The registered freehold proprietor (S) of a property lived abroad, his mother having power of attorney. His sister and her husband, Mr and Mrs Hammond, had the register altered to show themselves as the freehold proprietors. The primary case was that they had forged the mother’s signature on the transfer. A building society mortgage was taken and registered. Mr and Mrs Hammond defaulted on the mortgage, and the Society now sought possession. It was accepted that if S had indeed never transferred the property Mr and Mrs Hammond could not create a charge over it. The Society said that the ‘statutory magic’ of registration meant that the charge was nevertheless effective. S contended that that effect could be reversed by the rectification of the Register. On a preliminary issue, assuming the transfer was forged, the County Court held that it had no jurisdiction to make an order for rectification which would deprive the building society of the benefit of its charge.
Held: The original registrant’s appeal succeeded. The effect of section 82(2) of the 1925 Act was that the Court had jurisdiction not only to rectify the Proprietorship Register by restoring S as the registered proprietor but also to rectify the Charges Register by removing the building society’s charge. If it exercised its discretion to do so the society would be entitled to an indemnity under section 83.
Slade LJ summarised: ‘For the reasons already given, there is no doubt whatever that in the present case, on the basis of the assumed facts, the court would have jurisdiction, in the proper exercise of its discretion, to rectify the charges register as against the charges . . section 82(2) makes it clear that the jurisdiction is exercisable against persons claiming through a registered proprietor.’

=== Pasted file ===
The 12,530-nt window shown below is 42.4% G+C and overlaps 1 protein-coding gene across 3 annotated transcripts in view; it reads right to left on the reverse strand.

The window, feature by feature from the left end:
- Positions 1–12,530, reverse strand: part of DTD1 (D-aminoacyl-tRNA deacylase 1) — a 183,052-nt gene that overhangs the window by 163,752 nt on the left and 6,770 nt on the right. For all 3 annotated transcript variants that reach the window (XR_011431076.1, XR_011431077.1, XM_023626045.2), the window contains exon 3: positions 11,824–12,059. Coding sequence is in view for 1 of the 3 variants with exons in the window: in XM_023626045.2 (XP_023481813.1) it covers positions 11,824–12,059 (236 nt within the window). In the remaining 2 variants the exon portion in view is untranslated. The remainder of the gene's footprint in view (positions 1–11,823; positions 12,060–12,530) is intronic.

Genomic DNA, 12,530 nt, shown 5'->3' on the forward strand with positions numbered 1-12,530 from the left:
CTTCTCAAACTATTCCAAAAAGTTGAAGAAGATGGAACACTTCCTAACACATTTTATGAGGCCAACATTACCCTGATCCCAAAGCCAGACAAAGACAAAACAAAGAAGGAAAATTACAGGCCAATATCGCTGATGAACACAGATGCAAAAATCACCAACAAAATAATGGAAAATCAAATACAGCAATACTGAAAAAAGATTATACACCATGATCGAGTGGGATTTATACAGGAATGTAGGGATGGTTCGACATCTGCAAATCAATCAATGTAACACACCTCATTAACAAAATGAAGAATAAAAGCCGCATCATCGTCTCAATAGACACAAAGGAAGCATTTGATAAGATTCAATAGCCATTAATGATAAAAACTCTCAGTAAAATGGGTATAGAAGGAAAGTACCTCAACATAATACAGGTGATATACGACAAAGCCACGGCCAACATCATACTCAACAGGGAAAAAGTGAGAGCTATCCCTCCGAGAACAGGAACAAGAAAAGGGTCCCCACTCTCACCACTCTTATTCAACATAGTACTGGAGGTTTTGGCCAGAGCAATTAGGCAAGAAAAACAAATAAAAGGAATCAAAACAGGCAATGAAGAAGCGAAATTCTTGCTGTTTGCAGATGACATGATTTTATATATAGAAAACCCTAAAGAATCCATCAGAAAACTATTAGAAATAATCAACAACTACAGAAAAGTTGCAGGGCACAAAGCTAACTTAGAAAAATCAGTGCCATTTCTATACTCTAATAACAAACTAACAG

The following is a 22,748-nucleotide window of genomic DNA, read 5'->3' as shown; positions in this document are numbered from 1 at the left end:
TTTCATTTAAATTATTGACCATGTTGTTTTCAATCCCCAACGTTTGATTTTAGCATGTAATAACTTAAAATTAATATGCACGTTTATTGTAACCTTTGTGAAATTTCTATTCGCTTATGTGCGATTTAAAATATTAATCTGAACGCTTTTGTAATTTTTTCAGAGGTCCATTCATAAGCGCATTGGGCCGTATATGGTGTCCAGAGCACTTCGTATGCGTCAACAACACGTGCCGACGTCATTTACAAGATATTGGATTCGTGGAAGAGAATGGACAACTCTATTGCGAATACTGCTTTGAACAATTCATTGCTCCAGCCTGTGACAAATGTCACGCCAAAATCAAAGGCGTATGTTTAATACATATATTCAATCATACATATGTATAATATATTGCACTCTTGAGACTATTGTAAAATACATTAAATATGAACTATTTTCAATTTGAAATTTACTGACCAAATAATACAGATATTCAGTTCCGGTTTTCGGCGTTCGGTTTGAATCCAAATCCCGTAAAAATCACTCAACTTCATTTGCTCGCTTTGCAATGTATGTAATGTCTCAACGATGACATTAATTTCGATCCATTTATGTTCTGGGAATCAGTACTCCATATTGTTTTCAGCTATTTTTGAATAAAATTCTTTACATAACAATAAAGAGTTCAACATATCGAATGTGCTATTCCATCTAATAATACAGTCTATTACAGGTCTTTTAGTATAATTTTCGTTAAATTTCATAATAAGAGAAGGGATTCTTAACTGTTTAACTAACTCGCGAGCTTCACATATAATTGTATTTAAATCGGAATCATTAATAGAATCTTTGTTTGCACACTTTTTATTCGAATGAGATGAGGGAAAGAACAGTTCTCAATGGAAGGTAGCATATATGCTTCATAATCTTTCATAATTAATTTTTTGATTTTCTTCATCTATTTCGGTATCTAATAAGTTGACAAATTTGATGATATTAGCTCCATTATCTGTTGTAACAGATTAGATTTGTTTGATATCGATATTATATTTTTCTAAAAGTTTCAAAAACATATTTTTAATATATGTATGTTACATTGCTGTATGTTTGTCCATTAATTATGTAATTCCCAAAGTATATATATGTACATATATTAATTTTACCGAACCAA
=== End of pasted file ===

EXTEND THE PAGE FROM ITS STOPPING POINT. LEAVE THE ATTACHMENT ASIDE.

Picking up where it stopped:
The Court did not itself order rectification because the statutory discretion could not be exercised until the facts had been found, and the case was transferred to the Chancery Division for a trial.
(1984) 49 PandCR 148
Land Registration Act 1925 82(2)
England and Wales
- See Also – Norwich and Peterborough Building Society v Steed CA 5-Mar-1992
The land-owner had given his mother power of attorney over his home. Her signature was forged on a transfer, and the transferee executed a charge in favour of the appellant. Transfer and charge were registered. A first line of cases restored the . .
 EWCA Civ 5,  Ch 116
- Cited – Gold Harp Properties Ltd v Macleod and Others CA 29-Jul-2014
The company appealed against an order re-instating to the register leases which the company said it had forfeited for non-payment of rent. After the forfeiture, the landlord had granted new leases. It appealed saying that exceptional circumstances . .
 EWCA Civ 1084,  WLR(D) 345
These lists may be incomplete.
Updated: 07 December 2020; Ref: scu.535828